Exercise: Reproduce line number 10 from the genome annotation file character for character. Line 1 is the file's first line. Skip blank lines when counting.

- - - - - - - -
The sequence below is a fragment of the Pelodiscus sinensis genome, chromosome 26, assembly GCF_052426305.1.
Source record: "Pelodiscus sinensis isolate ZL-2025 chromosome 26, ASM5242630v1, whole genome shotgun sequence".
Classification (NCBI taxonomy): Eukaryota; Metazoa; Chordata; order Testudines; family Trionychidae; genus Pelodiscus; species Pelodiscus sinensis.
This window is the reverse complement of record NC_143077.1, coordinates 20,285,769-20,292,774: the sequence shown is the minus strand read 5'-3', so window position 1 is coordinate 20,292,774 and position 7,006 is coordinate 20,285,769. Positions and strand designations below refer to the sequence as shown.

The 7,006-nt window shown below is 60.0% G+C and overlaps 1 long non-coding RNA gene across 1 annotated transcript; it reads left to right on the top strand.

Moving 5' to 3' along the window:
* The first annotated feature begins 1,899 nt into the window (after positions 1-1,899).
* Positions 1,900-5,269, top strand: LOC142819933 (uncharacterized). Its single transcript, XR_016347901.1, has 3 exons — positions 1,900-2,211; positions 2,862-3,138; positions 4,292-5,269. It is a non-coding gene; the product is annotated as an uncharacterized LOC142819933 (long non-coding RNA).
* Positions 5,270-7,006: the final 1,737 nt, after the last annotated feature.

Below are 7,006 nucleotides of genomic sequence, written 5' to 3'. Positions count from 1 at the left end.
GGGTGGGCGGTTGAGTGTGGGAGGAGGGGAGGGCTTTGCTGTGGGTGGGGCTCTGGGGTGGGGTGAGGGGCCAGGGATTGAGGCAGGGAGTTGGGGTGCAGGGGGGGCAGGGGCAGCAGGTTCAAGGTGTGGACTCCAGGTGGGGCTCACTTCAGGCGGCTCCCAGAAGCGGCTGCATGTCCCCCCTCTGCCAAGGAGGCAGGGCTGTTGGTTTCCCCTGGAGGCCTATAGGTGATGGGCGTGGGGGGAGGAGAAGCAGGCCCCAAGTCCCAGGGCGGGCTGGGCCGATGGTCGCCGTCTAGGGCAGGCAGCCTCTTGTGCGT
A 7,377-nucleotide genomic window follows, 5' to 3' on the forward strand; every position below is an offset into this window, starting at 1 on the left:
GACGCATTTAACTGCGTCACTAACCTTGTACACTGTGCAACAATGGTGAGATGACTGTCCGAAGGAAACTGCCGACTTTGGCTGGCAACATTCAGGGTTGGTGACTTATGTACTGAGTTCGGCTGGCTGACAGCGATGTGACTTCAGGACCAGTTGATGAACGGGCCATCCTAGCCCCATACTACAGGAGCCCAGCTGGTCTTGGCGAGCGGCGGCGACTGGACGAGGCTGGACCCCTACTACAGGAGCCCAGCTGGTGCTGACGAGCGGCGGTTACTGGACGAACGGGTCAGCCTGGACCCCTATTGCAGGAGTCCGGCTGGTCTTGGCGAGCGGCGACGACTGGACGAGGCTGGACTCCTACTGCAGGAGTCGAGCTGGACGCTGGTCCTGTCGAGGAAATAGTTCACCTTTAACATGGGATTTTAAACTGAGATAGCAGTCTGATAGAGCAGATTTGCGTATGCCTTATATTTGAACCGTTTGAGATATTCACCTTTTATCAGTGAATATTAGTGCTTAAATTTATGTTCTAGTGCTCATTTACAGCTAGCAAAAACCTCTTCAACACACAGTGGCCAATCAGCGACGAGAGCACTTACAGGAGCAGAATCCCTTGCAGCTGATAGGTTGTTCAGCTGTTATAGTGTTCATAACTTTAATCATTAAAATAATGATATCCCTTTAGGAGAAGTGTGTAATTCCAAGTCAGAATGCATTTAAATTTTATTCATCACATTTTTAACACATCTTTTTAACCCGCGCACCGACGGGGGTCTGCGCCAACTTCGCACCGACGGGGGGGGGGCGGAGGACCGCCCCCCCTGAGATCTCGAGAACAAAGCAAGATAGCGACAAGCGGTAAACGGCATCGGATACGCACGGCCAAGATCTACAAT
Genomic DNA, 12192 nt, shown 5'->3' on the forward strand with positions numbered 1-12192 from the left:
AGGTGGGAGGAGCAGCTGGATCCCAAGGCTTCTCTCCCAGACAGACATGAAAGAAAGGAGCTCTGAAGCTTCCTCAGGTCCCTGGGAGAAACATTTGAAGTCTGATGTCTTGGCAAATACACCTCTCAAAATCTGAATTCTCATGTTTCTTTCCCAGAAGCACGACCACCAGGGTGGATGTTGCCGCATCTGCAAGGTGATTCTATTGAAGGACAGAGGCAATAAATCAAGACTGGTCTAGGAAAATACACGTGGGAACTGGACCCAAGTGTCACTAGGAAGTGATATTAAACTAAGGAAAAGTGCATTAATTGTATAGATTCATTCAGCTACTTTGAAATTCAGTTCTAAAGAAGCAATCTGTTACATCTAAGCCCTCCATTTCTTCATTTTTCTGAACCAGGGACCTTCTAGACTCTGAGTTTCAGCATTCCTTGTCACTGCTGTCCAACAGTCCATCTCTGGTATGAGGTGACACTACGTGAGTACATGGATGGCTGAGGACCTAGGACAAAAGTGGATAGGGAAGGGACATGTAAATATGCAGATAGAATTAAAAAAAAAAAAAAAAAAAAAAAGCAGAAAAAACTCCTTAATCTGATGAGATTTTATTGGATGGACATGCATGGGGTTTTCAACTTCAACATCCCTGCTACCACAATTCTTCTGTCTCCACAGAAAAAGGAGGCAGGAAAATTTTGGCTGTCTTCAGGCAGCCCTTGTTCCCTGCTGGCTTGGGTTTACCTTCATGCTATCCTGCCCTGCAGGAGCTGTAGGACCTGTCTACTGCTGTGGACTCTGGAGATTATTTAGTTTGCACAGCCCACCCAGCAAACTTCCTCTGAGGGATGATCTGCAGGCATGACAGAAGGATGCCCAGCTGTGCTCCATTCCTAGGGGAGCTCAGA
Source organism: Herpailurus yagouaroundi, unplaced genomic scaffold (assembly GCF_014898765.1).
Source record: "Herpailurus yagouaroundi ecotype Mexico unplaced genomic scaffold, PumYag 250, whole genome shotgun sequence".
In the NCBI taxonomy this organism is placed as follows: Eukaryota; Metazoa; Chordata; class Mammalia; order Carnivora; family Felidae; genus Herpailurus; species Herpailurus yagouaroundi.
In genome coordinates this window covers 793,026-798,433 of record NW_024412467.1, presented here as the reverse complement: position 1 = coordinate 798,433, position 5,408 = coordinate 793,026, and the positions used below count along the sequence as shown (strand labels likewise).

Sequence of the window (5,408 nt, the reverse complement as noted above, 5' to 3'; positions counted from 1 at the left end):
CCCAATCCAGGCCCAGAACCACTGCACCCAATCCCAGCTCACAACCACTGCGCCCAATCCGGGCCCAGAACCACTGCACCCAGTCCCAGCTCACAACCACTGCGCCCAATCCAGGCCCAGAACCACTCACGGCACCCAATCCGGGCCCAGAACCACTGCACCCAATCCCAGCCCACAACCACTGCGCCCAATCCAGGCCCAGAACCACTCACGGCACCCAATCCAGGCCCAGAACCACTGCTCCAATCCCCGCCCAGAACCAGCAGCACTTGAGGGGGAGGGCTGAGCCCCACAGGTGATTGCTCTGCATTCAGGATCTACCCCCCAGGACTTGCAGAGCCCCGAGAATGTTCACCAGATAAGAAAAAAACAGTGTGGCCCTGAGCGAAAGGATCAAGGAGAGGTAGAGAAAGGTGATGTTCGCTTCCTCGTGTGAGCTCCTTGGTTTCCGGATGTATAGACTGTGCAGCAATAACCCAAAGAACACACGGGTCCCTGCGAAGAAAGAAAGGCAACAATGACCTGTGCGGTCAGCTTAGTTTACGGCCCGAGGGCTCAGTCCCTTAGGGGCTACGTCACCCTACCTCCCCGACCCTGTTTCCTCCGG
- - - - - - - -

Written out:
Below are 7,006 nucleotides of genomic sequence, written 5' to 3'. Positions count from 1 at the left end.